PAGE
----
Going in the on-demand direction with advanced navigation and advertising is another strategy getting traction. But it has its own set of issues, admitted Nick Troiano, president of BlackArrow, a provider of advanced advertising technology.

“How do you facilitate the ad buy to reach the consumer and actually buy and sell the ad? What’s the value to the ad provider? We have to create currency and monetize the value of the ads. It’s not a technology issue, it’s a business issue.”

Yet the relatively stormy process of building a workable business model may be calming, some suggest.

“Advanced navigation and advertising is the perfect storm advertisers are looking for. Operators build out infrastructures to enable advanced advertising, including mobile carriers. It’s a perfect scenario,” said Laurel Gilbert, director of business development for advanced advertising at Sigma Systems.

Sigma is in the center of the storm with its Subscriber Information Service (SIS), a technology that allows for highly relevant ads based on “audience qualifiers” from collected data, Gilbert explained.

“It helps make the best decisions about what ads to deliver to a subscriber without exposing who you are and is based on behavioral, geographical and other data. The whole acceleration in advanced navigation and advertising is being driven by no more spray-and-pray attitudes, but by measurement and deep-dive reporting.”

Rovi TotalGuide

Diving deeper for pertinent information about content is pulling the navigation/advertising sides closer together.

“If you treat the advertising and branding opportunities as content, that’s what advanced navigation systems are bringing to the table, and ads are a piece of that content,” said Jeremy Edmonds, director of product management for ActiveVideo Networks, a player in the advanced advertising space.

Yet even with the technological advances made in navigation, it remains a matter of how many viewers you can count, a fact not lost on the cable industry, advertisers or supporting companies.

“You only get serious dialogue with advertisers when you have a certain amount of eyeballs. But projects like Canoe are evolving, and technology challenges such as two-way connectivity have pretty much been resolved with DOCSIS 3.0. We’re also looking at voice activation, while more people are using guides to find content across three screens. New interfaces are also easier to use to integrate ads, along with branding. These are all valuable to ad agencies,” said Steve Tranter, vice president of broadband and interactive for NDS, whose Snowflake user interface deploys a 3-D grid overlaid on live TV and is controlled remotely.

The value of graphically stunning navigation guides and their ability to reach multiple screens remains a work in progress, however. But there have been some substantial gains.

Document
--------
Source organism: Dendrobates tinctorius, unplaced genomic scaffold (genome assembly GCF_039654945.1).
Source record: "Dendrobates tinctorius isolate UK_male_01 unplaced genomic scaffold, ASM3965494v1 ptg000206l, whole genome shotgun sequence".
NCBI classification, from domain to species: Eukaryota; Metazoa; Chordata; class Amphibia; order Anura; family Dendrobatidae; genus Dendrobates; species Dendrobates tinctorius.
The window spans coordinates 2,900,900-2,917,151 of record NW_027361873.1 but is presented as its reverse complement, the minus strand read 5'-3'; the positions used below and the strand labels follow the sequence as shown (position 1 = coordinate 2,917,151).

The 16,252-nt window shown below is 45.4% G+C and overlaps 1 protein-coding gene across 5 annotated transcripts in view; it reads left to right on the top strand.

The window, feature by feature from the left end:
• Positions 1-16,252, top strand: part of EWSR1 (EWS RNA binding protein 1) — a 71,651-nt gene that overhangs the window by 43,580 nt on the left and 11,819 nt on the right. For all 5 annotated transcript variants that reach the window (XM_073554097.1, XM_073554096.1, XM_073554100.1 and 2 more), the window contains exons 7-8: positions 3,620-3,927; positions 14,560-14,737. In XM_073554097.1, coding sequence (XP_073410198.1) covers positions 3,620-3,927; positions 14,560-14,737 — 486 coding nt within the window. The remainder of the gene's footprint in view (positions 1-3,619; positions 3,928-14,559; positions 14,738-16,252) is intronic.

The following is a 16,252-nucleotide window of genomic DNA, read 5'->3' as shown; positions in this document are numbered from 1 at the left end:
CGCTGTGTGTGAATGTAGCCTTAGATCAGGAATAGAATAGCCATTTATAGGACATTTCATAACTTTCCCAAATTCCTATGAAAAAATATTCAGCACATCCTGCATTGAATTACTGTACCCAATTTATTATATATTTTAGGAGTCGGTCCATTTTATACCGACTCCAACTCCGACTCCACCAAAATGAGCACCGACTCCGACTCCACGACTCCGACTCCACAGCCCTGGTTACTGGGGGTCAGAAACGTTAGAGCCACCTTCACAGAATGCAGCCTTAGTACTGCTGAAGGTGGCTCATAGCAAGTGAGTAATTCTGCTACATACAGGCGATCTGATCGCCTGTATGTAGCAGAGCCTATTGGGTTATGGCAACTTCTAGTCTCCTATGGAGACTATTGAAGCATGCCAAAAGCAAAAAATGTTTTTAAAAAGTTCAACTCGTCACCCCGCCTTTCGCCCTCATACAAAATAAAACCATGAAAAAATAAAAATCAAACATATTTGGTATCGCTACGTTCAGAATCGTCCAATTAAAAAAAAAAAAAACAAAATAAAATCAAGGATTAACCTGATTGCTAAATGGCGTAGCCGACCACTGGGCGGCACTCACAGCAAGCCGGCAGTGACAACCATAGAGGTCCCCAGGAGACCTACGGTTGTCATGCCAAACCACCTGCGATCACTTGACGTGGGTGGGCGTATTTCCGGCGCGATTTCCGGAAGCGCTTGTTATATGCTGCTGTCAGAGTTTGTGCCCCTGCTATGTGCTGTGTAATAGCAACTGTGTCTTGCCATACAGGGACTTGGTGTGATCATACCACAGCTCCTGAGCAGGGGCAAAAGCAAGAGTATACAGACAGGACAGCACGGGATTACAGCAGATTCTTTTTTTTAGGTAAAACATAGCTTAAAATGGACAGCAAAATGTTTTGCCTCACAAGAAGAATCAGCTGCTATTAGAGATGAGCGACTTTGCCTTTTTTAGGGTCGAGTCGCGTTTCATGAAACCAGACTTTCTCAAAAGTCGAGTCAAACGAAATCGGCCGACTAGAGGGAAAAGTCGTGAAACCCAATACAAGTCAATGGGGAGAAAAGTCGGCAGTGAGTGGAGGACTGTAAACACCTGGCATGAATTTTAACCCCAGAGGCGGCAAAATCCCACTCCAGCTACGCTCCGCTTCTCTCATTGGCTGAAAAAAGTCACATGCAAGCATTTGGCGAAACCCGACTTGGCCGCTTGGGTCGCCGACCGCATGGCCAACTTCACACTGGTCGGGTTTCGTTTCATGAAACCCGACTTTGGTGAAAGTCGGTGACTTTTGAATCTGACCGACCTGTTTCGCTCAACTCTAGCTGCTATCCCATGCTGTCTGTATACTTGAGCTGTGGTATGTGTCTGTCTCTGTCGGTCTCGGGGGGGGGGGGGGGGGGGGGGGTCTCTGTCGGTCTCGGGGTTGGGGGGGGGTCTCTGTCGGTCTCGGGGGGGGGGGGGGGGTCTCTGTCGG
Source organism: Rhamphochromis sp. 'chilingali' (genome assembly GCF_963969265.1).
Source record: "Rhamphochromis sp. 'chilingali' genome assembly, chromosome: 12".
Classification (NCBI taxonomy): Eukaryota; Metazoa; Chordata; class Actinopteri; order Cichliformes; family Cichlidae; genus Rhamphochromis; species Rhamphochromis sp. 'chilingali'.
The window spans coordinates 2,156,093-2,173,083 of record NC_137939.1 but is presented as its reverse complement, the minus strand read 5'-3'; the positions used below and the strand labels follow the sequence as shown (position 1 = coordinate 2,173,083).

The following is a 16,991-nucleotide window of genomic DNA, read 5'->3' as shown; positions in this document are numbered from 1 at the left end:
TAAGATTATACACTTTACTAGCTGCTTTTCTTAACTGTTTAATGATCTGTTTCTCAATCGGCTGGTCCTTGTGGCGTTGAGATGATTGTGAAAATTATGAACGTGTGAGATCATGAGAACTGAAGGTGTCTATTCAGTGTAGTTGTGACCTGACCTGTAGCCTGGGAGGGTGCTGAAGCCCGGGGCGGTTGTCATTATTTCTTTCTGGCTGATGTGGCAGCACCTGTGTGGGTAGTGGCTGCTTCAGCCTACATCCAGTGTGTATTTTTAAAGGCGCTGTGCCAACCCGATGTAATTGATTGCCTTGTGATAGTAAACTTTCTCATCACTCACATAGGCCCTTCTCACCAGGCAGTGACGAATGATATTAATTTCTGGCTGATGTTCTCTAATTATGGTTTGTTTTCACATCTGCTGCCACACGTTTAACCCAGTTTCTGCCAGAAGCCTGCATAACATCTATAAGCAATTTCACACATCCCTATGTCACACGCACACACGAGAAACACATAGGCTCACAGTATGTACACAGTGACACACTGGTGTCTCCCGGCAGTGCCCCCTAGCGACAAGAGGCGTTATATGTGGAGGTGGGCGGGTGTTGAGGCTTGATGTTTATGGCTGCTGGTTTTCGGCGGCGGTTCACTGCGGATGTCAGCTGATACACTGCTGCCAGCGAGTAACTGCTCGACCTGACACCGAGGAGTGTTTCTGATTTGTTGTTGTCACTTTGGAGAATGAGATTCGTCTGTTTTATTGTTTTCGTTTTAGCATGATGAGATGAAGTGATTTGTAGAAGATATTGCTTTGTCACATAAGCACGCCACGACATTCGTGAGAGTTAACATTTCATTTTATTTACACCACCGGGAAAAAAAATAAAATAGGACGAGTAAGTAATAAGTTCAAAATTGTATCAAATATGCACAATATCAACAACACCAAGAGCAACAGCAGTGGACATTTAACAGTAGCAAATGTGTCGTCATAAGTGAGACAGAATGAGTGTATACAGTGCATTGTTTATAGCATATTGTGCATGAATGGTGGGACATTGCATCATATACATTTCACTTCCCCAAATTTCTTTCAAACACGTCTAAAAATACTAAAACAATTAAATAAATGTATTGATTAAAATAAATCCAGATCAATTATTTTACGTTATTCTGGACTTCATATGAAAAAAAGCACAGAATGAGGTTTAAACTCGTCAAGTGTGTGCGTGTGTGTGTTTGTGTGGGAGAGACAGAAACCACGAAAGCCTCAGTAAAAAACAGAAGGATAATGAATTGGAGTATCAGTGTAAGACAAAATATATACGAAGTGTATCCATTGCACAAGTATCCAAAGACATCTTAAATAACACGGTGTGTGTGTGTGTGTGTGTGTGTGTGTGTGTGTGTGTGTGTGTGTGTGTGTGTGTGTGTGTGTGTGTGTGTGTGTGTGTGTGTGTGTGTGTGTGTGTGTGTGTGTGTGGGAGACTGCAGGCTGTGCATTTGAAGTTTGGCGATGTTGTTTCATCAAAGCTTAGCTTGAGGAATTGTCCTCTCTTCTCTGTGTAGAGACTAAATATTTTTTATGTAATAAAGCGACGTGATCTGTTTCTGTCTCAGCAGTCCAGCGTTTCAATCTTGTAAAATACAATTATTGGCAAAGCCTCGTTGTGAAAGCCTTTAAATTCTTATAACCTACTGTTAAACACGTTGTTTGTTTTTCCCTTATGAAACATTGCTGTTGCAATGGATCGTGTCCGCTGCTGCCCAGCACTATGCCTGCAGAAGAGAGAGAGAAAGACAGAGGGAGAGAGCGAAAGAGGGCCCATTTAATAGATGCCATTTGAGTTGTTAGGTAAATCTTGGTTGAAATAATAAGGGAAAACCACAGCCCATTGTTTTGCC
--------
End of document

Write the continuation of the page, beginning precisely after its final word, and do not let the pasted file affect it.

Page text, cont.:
“There’s no model for advertising in the guides themselves, and it’s still nascent. We’re trying to create value out of advertising and are looking at search and discovery around content. We think advertising will be in lockstep with richer discovery guides, and the advertising model will be very important. Just where isn’t clear,” said Ben Huang, director of product management and marketing for Microsoft Mediaroom.

What is clear, concluded Kaufhold, is that the two separate worlds of navigation and advertising are aligning.

“When navigating and reading reviews, it keeps eyeballs on an ad versus the traditional 30-second spot, and advertisers get the engagement they want,” he said.

Graphics are key

Just how important are graphics to advanced navigation guides and advertising? Most agree they can be crucial.

Jeremy Edmonds, ActiveVideo:
“Graphics are a key piece for operators and advertisers, who require technically and graphically a full, rich pallet of colors, motion video. So creative tools are needed.”

Corey Ferengul, Rovi:
“We’re pushing the edges of graphics on the guides and already making look and feel changes. Highly graphic images are vital because the advertising community wants engaged eyeballs and viewers to say, ‘Wow.’”

Laurel Gilbert, Sigma Systems:
“Graphics are very important, but they must be dead-on, with no big, monstrous overlays on the screen.”

Ben Huang, Microsoft:
“They are very crucial. The navigation experience is moving toward text-based experiences and should be getting back to the visual paradigm. It’s a key point for us.”

Chip Meehan, Comcast Spotlight:
“Future versions of our guide will have engaging, moving graphics.”

Steve Tranter, NDS:
“We’re experimenting with 3-D graphics, and people will want HD-type graphics on their navigation guides. It’s not a tipping point to cancel cable service but could be a valuable add, especially with multi-rooms.”

Nick Troiano, BlackArrow:
“On-screen graphics must be high quality, so the creative will be very important to the advertisers and operators because that’s their brand.”